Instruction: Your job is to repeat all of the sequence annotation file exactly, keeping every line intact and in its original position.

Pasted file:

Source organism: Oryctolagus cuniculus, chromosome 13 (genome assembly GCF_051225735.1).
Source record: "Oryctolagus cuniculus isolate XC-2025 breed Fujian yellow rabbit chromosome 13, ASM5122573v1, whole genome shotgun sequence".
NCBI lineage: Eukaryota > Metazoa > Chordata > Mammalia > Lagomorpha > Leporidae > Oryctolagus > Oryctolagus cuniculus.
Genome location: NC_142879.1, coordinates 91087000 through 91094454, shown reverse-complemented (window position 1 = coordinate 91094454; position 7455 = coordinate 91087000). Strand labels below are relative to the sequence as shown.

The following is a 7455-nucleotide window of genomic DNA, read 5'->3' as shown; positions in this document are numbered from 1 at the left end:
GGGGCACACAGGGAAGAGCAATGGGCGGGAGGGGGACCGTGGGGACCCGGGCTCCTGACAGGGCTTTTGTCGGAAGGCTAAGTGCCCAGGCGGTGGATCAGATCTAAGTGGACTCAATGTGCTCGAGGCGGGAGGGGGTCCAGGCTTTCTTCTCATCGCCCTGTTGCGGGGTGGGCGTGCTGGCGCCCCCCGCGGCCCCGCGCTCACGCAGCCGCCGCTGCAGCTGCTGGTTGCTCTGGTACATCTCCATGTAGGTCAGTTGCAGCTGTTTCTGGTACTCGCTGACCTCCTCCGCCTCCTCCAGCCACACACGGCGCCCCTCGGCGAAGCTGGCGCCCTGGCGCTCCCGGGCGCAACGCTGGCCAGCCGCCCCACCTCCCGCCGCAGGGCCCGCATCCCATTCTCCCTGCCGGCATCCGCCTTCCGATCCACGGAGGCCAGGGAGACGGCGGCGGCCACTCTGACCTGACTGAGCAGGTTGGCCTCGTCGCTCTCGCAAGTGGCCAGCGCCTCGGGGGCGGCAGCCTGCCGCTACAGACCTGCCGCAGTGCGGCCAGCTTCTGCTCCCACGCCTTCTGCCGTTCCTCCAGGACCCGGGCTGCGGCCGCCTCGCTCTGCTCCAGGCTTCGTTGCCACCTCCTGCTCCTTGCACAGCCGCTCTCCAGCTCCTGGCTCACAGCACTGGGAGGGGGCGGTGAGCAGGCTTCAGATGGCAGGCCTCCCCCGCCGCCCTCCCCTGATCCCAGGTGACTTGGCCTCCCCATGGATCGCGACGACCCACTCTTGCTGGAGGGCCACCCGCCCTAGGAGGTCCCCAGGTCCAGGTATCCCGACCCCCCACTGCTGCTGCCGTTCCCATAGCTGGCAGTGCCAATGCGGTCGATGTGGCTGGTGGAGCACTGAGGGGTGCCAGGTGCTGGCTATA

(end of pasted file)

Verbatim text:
Source organism: Oryctolagus cuniculus, chromosome 13 (genome assembly GCF_051225735.1).
Source record: "Oryctolagus cuniculus isolate XC-2025 breed Fujian yellow rabbit chromosome 13, ASM5122573v1, whole genome shotgun sequence".
NCBI lineage: Eukaryota > Metazoa > Chordata > Mammalia > Lagomorpha > Leporidae > Oryctolagus > Oryctolagus cuniculus.
Genome location: NC_142879.1, coordinates 91087000 through 91094454, shown reverse-complemented (window position 1 = coordinate 91094454; position 7455 = coordinate 91087000). Strand labels below are relative to the sequence as shown.

The following is a 7455-nucleotide window of genomic DNA, read 5'->3' as shown; positions in this document are numbered from 1 at the left end:
GGGGCACACAGGGAAGAGCAATGGGCGGGAGGGGGACCGTGGGGACCCGGGCTCCTGACAGGGCTTTTGTCGGAAGGCTAAGTGCCCAGGCGGTGGATCAGATCTAAGTGGACTCAATGTGCTCGAGGCGGGAGGGGGTCCAGGCTTTCTTCTCATCGCCCTGTTGCGGGGTGGGCGTGCTGGCGCCCCCCGCGGCCCCGCGCTCACGCAGCCGCCGCTGCAGCTGCTGGTTGCTCTGGTACATCTCCATGTAGGTCAGTTGCAGCTGTTTCTGGTACTCGCTGACCTCCTCCGCCTCCTCCAGCCACACACGGCGCCCCTCGGCGAAGCTGGCGCCCTGGCGCTCCCGGGCGCAACGCTGGCCAGCCGCCCCACCTCCCGCCGCAGGGCCCGCATCCCATTCTCCCTGCCGGCATCCGCCTTCCGATCCACGGAGGCCAGGGAGACGGCGGCGGCCACTCTGACCTGACTGAGCAGGTTGGCCTCGTCGCTCTCGCAAGTGGCCAGCGCCTCGGGGGCGGCAGCCTGCCGCTACAGACCTGCCGCAGTGCGGCCAGCTTCTGCTCCCACGCCTTCTGCCGTTCCTCCAGGACCCGGGCTGCGGCCGCCTCGCTCTGCTCCAGGCTTCGTTGCCACCTCCTGCTCCTTGCACAGCCGCTCTCCAGCTCCTGGCTCACAGCACTGGGAGGGGGCGGTGAGCAGGCTTCAGATGGCAGGCCTCCCCCGCCGCCCTCCCCTGATCCCAGGTGACTTGGCCTCCCCATGGATCGCGACGACCCACTCTTGCTGGAGGGCCACCCGCCCTAGGAGGTCCCCAGGTCCAGGTATCCCGACCCCCCACTGCTGCTGCCGTTCCCATAGCTGGCAGTGCCAATGCGGTCGATGTGGCTGGTGGAGCACTGAGGGGTGCCAGGTGCTGGCTATA